Private equity stalking Cadbury Schweppes drinks

By Chris Mercer

- Last updated on GMT

Related tags Cadbury schweppes Soft drink

Cadbury Schweppes still looks likely to ditch its European soft
drinks arm for the right price, yet it is difficult to find a buyer
for a stumbling business with little growth prospects.

Rumours have been circulating that a private equity outfit, the Carlyle Group, is interested in taking on Cadbury Schweppes' European drinks division.

"My feeling is still that this is a business they [Cadbury] would like to dispose of. It is not a basket case by any means, but all their activity has been down a confectionery route,"​ said Julian Lakin, analyst at Pereire Tod​, to​.

Lakin, who has followed Cadbury's fortunes for around 30 years, said it was "entirely possible"​ that the firm was already in negotiations for a sale.

Rumours that Cadbury Schweppes is again touting its European soft drinks business have been surfacing for a couple of months. The firm itself did not deny the reports, but refused to make any comment on the matter.

"The business is not really going anywhere and it is not obvious how they can move it further forward,"​ said Lakin, adding that a sale would also improve the company's credit rating.

Cadbury tried to sell the same business a few years ago, but a buyer was not found and a deal with Coca-Cola was quashed by competition authorities. Coca-Cola is estimated to control around half of the European soft drinks market.

Private equity has now become the most obvious route for a Cadbury Schweppes sale because it would be unlikely to raise competition concerns.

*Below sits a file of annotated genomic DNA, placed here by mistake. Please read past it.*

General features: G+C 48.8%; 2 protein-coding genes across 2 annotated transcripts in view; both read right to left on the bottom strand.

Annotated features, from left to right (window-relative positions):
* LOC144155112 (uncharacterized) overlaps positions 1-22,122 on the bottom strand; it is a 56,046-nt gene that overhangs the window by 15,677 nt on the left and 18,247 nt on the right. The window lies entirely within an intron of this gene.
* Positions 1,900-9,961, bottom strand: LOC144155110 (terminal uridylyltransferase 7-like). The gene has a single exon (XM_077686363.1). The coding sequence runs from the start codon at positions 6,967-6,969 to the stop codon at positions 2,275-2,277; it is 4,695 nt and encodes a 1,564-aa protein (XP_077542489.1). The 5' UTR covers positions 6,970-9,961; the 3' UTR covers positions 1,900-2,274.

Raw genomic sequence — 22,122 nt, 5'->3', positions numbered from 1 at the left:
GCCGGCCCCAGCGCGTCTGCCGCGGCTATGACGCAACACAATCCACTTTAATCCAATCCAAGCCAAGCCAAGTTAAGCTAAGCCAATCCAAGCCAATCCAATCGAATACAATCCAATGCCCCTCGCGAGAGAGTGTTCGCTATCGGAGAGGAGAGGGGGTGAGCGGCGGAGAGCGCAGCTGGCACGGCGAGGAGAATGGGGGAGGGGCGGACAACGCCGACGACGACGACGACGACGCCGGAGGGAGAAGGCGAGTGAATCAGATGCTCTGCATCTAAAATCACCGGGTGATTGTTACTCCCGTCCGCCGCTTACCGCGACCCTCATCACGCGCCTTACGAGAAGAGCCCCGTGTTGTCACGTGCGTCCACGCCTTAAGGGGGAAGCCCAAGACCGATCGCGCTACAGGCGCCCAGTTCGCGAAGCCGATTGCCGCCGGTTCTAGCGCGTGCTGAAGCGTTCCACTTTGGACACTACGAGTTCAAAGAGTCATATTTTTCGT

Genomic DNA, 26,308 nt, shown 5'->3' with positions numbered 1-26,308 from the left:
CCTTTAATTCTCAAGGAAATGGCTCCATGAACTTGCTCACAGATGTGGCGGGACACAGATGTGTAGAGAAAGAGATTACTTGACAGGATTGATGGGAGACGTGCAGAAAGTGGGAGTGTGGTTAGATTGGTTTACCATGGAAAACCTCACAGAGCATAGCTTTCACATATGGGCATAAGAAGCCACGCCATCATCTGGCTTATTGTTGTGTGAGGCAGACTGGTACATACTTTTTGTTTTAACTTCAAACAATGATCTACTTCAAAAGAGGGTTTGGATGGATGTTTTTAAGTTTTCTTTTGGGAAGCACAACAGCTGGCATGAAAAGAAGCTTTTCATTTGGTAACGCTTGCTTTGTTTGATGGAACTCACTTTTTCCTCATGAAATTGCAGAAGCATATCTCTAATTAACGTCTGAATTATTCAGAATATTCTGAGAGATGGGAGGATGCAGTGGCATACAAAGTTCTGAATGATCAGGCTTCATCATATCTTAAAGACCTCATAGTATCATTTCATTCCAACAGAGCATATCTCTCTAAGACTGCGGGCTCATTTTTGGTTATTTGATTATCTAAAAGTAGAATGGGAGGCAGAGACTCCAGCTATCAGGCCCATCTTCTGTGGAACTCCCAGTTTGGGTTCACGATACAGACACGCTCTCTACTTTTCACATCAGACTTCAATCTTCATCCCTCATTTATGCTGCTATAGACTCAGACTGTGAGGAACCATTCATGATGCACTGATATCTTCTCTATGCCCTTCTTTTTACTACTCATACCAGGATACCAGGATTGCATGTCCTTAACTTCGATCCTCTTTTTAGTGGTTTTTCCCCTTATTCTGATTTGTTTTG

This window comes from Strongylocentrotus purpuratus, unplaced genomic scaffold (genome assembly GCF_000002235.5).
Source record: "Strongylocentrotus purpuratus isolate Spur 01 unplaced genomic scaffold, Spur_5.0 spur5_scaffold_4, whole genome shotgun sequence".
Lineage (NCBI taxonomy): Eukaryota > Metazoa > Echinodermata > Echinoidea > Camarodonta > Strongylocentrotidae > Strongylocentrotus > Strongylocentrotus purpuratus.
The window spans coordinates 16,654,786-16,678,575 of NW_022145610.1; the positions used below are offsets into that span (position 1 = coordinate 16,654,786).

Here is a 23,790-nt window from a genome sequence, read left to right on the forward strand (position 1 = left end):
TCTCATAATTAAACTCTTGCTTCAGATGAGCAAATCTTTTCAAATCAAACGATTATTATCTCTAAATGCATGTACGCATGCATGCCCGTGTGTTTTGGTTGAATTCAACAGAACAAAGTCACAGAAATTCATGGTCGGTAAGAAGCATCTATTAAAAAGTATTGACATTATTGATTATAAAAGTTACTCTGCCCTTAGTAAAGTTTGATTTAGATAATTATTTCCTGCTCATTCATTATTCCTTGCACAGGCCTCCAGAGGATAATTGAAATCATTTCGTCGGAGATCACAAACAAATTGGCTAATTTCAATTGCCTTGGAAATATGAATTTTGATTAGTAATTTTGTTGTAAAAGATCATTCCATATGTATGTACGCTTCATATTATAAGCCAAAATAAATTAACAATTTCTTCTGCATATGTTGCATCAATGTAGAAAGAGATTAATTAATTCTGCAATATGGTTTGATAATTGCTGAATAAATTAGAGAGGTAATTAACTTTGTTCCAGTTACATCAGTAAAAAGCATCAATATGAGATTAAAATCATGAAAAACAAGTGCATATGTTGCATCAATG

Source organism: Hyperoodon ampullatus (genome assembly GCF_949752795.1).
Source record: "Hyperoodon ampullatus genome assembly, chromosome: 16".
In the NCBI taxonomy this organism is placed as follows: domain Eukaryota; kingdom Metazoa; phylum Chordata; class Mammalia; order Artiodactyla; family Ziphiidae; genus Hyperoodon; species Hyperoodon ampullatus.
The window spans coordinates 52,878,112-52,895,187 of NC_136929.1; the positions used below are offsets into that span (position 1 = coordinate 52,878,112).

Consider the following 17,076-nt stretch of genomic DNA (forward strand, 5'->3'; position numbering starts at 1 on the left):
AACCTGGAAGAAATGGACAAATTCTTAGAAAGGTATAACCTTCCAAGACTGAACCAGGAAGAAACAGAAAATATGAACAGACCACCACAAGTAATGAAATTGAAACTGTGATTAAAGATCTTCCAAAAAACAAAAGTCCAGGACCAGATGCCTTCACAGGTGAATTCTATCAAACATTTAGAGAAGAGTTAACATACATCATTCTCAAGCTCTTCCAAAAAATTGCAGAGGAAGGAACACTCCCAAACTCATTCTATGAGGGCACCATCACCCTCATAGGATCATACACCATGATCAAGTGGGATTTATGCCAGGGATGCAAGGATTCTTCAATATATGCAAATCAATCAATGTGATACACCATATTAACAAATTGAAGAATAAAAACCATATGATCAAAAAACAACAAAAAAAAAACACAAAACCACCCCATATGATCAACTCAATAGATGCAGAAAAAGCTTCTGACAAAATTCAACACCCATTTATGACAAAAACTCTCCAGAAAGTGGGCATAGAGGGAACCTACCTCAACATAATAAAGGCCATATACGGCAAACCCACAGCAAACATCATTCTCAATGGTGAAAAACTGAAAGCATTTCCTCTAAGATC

However, the division's performance has been disappointing recently, hardly inspiring prospective bidders. Like-for-like sales fell one per cent in the first half of 2005, while the firm lost market share across its key markets of France, Spain and Germany in 2004.

"Private equity firms don't hold things forever, they always need an exit plan. They will be asking: 'in five years who is going to buy it off us?' That's a problem,"​ said Lakin.

He added that he saw few growth prospects for Cadbury's European drinks arm in the near future, although it was generating a decent amount of cash - mainly from franchise agreements.

As a result, Lakin said a break-up of the division was a definite possibility at some point.

The soft drinks industry's second giant, PepsiCo, may be interested in pulling away certain brands, such as Orangina, to supplement its growing portfolio in Europe. Orangina holds a fairly unique position, straddling both carbonated and non-carbonated drinks sectors.

Several analysts believe Cadbury Schweppes' European drinks division would have to sell at a good price to avoid dilution. Previous speculation has put the price at around £1bn (€1.5bn).

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